It used to make me angry. A lot of people would say bad stuff about him, and it used to annoy me. Now I’ve learned, it doesn’t really bother me. They’re trying to change the subject from real issues and to delude the Iraqi people. They say he’s Baathist, that he will oppress the Shia people. But what has this government done for the Shia people? They’ve let them get killed by terrorists, they’ve been killed in massacres whilst they are criticizing us for being Baathist. The government has failed to protect the Shiite people, which they have expressed such concern about. They failed to provide security for everyone.
Often, the attacks he ordered in 2004 against Najaf and Fallujah are held against him. You were 16 when that happened. What’s your view?
Everyone will say this about their dad, but my dad is not a ruthless person. He would have preferred to lead the operation himself rather than the Americans to minimize the damage. He gave two weeks warning so civilians could flee the area, and when these attacks did happen, he was there to show his support. He was standing strong against terrorists. After they were hit he didn’t just leave the area, he wanted to reconstruct all the damaged buildings and offered compensation. Last year, we came in first in Fallujah in the provincial elections. People have appreciated what he did because he purged the city of criminals and terrorists. He has some support in Najaf, too. If he really hurt people, I don’t think the people there would like him.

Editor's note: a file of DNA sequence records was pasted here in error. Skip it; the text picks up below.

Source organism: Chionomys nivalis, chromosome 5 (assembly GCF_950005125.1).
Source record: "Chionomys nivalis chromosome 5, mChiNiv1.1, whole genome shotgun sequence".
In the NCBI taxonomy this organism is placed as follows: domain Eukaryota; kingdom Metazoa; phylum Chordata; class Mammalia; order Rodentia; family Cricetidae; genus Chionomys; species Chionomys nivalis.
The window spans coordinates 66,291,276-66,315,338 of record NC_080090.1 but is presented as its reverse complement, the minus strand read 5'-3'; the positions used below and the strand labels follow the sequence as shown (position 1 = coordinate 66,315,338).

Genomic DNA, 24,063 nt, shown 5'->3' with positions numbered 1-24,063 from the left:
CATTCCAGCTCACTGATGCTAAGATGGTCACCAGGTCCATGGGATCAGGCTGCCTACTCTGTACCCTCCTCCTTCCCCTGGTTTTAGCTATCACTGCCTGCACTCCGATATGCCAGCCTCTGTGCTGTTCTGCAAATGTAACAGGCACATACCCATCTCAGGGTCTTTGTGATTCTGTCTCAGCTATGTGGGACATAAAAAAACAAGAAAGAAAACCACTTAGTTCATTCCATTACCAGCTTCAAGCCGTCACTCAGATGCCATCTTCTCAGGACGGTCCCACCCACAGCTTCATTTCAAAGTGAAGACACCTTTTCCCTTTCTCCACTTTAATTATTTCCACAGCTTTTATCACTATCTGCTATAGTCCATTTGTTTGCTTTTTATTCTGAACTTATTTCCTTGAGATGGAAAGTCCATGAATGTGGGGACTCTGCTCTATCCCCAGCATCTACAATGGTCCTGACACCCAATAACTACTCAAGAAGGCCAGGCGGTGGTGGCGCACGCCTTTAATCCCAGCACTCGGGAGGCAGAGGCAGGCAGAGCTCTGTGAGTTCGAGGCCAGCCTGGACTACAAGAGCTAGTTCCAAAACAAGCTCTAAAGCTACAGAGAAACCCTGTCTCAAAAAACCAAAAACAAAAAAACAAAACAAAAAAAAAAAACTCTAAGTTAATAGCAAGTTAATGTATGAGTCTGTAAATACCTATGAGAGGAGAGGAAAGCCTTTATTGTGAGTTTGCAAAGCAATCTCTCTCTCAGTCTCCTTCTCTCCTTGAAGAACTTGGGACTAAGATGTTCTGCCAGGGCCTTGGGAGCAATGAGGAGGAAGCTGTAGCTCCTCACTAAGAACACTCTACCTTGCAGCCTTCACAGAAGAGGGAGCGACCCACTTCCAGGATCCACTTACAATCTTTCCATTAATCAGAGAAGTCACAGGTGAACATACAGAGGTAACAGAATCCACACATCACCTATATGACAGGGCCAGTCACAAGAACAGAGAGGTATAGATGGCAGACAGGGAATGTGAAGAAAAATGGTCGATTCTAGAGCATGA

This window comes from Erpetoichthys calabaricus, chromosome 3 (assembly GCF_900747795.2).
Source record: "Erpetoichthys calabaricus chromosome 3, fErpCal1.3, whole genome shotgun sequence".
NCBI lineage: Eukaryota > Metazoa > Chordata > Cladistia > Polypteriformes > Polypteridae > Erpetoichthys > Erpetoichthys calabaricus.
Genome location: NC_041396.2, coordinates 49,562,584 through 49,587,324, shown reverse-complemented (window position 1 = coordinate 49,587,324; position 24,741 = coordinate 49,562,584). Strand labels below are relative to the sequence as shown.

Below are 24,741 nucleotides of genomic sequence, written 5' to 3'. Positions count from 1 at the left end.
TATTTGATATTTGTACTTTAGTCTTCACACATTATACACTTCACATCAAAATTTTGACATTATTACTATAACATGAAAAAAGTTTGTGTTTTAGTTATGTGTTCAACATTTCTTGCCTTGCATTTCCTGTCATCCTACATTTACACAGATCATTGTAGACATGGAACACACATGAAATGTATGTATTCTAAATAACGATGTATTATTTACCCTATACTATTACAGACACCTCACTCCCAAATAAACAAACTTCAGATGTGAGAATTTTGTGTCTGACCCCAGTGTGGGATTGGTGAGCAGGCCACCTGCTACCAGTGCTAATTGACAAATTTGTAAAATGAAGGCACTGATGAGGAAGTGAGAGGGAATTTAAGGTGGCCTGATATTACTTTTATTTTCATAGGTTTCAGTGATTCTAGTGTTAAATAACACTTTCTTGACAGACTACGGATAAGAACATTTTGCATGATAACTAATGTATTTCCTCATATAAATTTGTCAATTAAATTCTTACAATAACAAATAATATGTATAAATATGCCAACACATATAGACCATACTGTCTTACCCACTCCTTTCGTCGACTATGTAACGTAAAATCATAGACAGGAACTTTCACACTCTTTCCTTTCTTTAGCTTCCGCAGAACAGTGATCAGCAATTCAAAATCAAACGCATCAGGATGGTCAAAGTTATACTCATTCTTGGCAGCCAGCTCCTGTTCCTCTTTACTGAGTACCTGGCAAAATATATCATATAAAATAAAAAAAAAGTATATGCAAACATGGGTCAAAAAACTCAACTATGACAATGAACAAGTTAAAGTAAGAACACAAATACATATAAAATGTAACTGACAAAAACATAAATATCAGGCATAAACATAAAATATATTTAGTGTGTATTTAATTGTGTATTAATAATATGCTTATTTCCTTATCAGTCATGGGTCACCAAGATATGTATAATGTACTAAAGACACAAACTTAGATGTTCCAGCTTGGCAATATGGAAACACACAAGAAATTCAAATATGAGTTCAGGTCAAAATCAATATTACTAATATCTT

You don’t see your dad as ruthless, but I’m sure you’ve heard the stories of your father—